"KPO service offerings is a good opportunity for Indian BPO providers to provide high value services and thereby enabling them to develop higher margin work," said Arup Roy, Gartner’s Principal Research Analyst. IT firms in India such as Infosys, TCS, Wipro, and Cognizant provide different KPO services. Based on a recent Gartner research paper, KPO services would involve “a combination of better processing methodology and an intellectually skilled workforce based predominantly in an offshore location”.
The multi-billion dollar KPO industry covers services on legal processes, marketing, as well as banking. In the future, it is estimated that the industry will be worth more than US$15 billion.
In a legislative move to further support the growing BPO industry in the country, the Philippine Congress has approved on its second reading the proposed Data Privacy Act of 2011.
The bill, “An Act Protecting Individual Personal Data in Information and Communications Systems in the Government and the Private Sector, Providing Penalties in Violation Thereof”, will cover the governance and management of private individual data collected by the government and private companies such as banking institutions and credit card facilities. The bill states that personal data should only be collected for legitimate reasons, and these must be determined first before any collection is undertaken. The government and the private sector will have to erase the collected personal data after processing.
The bill mandates that data controllers and processors must employ measures in safeguarding personal data against accidental or illegal misuse, destruction, disclosure, alteration, or even illegal processing. Also, the bill makes it illegal to share personal data with third parties. Companies that fail to safeguard personal data will be fined by as much as PHP5 million (USD 115,000), the bill states.
“The approval of the Data Privacy Act on second reading sends the right signals not only to existing foreign locators in the business process outsourcing industry but also to the many global players which are just deciding whether to invest in our country and participate in the IT-BPO space,” commented Martin Crisostomo, executive director for external affairs of the Business Processing Association of the Philippines (BPAP).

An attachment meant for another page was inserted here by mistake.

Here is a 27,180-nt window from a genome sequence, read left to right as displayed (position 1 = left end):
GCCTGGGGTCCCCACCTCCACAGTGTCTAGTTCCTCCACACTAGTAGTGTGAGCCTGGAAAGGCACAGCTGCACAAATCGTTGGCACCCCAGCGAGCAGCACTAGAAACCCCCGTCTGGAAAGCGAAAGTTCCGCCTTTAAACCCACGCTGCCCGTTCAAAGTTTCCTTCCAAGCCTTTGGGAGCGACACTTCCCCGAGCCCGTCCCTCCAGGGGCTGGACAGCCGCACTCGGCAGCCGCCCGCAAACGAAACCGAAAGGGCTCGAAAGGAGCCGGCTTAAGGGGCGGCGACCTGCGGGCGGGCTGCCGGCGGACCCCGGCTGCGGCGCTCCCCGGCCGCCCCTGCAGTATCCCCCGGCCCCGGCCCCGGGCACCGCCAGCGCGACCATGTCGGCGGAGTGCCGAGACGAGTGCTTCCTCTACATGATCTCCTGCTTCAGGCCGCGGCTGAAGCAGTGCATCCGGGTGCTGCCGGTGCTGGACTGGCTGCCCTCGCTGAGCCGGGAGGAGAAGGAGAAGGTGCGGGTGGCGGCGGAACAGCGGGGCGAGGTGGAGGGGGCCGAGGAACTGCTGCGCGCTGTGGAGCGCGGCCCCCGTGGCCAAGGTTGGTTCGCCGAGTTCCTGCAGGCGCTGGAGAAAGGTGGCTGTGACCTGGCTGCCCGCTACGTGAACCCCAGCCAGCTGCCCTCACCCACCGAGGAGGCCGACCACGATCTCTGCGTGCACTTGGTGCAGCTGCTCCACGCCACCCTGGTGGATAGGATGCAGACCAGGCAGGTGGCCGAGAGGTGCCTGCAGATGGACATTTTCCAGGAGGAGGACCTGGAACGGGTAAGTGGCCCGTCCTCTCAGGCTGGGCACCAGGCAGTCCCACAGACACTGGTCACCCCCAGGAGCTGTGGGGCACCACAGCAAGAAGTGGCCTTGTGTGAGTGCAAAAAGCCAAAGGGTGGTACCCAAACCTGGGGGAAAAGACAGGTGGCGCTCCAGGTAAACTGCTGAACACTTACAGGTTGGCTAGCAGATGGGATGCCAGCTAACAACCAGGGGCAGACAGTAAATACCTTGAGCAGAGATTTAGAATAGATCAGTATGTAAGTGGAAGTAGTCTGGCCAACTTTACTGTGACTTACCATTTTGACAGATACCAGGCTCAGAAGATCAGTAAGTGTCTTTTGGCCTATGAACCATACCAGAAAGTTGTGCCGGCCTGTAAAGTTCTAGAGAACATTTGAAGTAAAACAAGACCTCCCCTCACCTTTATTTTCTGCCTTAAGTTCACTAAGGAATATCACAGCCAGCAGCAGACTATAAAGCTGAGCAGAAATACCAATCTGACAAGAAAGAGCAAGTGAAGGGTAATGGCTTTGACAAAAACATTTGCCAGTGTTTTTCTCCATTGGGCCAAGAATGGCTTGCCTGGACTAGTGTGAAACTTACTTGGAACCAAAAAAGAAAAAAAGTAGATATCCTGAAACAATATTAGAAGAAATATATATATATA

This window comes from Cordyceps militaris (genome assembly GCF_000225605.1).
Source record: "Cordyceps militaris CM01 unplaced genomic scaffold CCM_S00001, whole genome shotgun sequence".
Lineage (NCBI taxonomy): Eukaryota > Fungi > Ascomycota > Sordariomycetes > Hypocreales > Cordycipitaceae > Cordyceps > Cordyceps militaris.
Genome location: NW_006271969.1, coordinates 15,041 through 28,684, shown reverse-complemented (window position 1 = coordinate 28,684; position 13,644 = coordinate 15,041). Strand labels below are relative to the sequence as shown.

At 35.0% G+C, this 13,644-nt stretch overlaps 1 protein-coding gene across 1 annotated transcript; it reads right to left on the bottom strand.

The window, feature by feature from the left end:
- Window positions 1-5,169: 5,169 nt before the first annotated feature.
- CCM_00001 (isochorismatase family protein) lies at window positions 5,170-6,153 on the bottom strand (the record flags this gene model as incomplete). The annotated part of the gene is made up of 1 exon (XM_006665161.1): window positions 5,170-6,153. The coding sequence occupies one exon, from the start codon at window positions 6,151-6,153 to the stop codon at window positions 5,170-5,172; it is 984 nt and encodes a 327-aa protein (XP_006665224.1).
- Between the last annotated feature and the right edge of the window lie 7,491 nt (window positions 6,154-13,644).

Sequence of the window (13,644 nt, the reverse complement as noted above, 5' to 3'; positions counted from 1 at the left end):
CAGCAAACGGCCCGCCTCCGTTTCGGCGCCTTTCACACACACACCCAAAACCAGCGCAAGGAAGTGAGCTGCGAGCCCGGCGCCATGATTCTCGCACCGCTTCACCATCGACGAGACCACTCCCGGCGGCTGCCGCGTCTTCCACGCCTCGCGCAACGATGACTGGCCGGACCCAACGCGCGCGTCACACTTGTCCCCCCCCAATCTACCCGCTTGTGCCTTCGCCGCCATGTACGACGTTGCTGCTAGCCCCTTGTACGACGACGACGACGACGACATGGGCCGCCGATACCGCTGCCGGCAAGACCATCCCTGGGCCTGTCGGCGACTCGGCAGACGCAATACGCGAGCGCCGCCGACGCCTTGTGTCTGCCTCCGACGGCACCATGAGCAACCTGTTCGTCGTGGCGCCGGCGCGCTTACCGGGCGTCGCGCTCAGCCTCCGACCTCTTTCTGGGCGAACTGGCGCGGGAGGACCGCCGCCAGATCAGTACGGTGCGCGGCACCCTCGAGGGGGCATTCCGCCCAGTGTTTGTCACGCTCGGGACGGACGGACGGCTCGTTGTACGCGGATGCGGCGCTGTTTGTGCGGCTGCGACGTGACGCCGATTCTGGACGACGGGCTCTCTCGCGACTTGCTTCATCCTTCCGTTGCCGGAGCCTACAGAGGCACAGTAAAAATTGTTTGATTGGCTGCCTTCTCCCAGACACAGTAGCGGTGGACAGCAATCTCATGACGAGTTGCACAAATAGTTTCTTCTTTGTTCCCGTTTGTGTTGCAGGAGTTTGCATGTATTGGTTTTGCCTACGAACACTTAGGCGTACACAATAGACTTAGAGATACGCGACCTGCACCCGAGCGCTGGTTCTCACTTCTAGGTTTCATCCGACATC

The bill was filed by Representative Roman Romulo in July of last year. A counterpart bill in the Philippine Senate was filed during the same time.
by: Karen Cayamanda
Realty firm Ayala Land and the University of the Philippines (UP) signed a contract of lease to build a “University Town”, a hub that combines BPO offices and academic support facilities. Ayala will invest about P3 billion in the development of the 7.4-hectare property, also known as the UPIS campus, located along Katipunan Avenue, Quezon City.
According to Ayala Land, the University Town Project will consist of “mixed-use retail and office components, with firm emphasis on academic support facilities. This will be the first of its kind in the country to reflect a strong collaboration between the academe and the industry."
The 25-year contract can be renewed for another 25 years through a mutual agreement. Ayala added that construction of the project will start this year.
Exports reached a three-year high last year, relying on an increasing global demand for electronic products, apparel, coconut oil, woodcraft, furniture, and metal components.
The country’s export receipts increased by 33.7 percent, for a total value of $51.39 billion, the National Statistics Office reported recently. This increase exceeds the government-set target of 15 percent for exports.
According to Sergio Ortiz-Luis, president of the Philippine Exporters Confederation, Inc. (Philexport), the value of exports would be higher if the revenues generated from the business process outsourcing (BPO) and services sectors were added.
A strengthening global economy pumped up demand for Philippine exports, with electronic exports increasing by 40.11 percent from 2009, bringing in a total value of $31.07 billion. Most products were shipped to Japan, the United States, and Singapore. Of the three countries, Japan was the Philippines’ top importer for 2010, buying Filipino-made products worth $7.8 billion.